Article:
In April 1979, Peter Masterson, the co-bookwriter with Larry L. King and co-director with Tommy Tune for The Best Little Whorehouse in Texas (which opened on Broadway June 19, 1978) guest wrote an article for Playbill about his experiences working on the show.
“We want you to write something about what it’s like to write and direct a Broadway musical,” said the lady from Playbill.
“What a great idea,” I said. “Give the public a chance to hear directly from the source about what goes on behind the scenes of a big New York production. All the intrigue and in-fighting and the creative inspiration in the middle of the night.”
“Well, just a couple of humorous moments will be good enough.” She seemed a little skeptical. “Just some of the lighter moments will do.”
I set to work on the piece that night. What a great opportunity for the theatre-going public to spend a few moments with a big-time playwright and director like myself. I tried one tack about how I got the idea in the first place, but that didn’t seem to lead to much. Then I switched to how Carol Hall and Larry King and I worked for two years developing Whorehouse but that was pretty dull.
Finally it hit me! Ask the theatregoers! See what they want to know about. Why, it would be the chance of a lifetime. They could ask me directly any question they might have.
The next night I stationed myself in the back of the theatre where I normally sit to take notes. Luckily the show is selling out so now I have to stand. I got there in time to catch some of the first arrivals.
An older woman was hobbling in, obviously getting her seat early so as not to get trampled. I approached her in a gentlemanly manner.
“Excuse me, ma’am. I wrote and directed this play and I was wondering if there were any questions you might like to ask me.”
She stared at me for a moment, her thick glasses giving her an owlish appearance.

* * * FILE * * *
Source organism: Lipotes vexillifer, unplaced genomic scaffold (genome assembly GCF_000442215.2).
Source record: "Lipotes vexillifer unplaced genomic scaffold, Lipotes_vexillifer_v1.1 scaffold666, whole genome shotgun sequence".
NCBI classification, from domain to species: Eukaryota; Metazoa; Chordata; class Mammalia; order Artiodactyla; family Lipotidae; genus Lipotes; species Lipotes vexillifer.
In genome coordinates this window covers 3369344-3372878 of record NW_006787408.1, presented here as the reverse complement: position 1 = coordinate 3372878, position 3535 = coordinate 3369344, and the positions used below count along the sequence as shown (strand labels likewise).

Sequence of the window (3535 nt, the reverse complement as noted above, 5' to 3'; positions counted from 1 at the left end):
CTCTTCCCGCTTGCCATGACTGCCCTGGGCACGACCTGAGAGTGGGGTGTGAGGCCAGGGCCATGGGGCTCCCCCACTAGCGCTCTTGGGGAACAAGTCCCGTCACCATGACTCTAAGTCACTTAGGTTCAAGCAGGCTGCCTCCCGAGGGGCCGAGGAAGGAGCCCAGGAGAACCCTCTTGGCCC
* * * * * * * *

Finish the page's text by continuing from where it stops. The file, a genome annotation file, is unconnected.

“Anything,” I prompted. “Feel free to ask me anything.” Then in a heavy European accent, “Ya. You such a brilliant boy you find me D-101.”
I helped her to her seat and retreated to the back of the house. I was surprised by her response, but some people just don’t know how to act when they meet up with celebrities. I’d have to pick the next person more carefully. That’s when one of the ushers came over and asked to see my ticket. “I don’t have one,” I explained. “I’m the author and director of this play that is employing you.” She gave me a strange look and moved away. I shouldn’t have spoken to her so sharply. She was probably new and couldn’t be expected to know who I was.
I watched the customers carefully as they filed in. Couples from Westchester and Long Island. Groups from New Jersey. Midwesterners in town on business. Families or vacationers. Then I spotted a guy in a tweed jacket. Since it was 90 degrees out i figured he had to be an intellectual from Columbia, a post-graduate student most likely. He should be delighted to have an opportunity to talk to me. I introduced myself pleasantly.
“Hi, I’m Pete Masterson and I’m the playwright and director of The Best Little Whorehouse in Texas and I wondered if there’s anything you’d like to ask me.” He paused for a long moment, looking me over carefully.
“Yeah, did you have fun doing to research?” He thought that was very funny and laughed all the way to his seat, not even waiting for an answer. I would have told him yes if he’d waited.
I had a couple of drinks at Charlies’ Bar during the first act, just trying to figure it out. Where were the interesting questions about the discipline of writing and the intricacies of directing? Has the act of conversation been totally taken over by Johnny Carson and Merv Griffin? Don’t these people know an opportunity when it hits them in the face?
I came back to the theatre just as the act broke. A fellow was coming down the steps to the lobby.
“Excuse me,” I barked, “I wrote and directed this play. Would you like to ask me anything?”
“Yeah, Where’s the men’s room?” He was serious.
“Over there,” I pointed.
I went out to the street. The people were pouring out now and the strolling violinist was out there tuning up. He’s pretty good and he plays lively tunes in front of various theatres. I found a lady standing alone at the edge of the crowd.
“Excuse me,” I demanded. “I wrote and directed this play and I wonder if you’d like to ask me anything?”
I was taken aback by the abruptness of her answer. As if she’d had it prepared all along.
“Why not?” I asked foolishly.
“I just like it,” she said. “I don’t have any questions but thank you for asking.”
The next morning, coincidentally I got a call from an editor. “How about doing a book about the making of your hit musical? You know, all the inside stuff about what goes on behind the scenes, the private stuff.”*
“Oh, I don’t know,” I mused. “Something tells me the public’s not interested in that. Why don’t we just let them enjoy the play in peace.”
*In 1982, Larry L. King published just such a book: The Whorehouse Papers.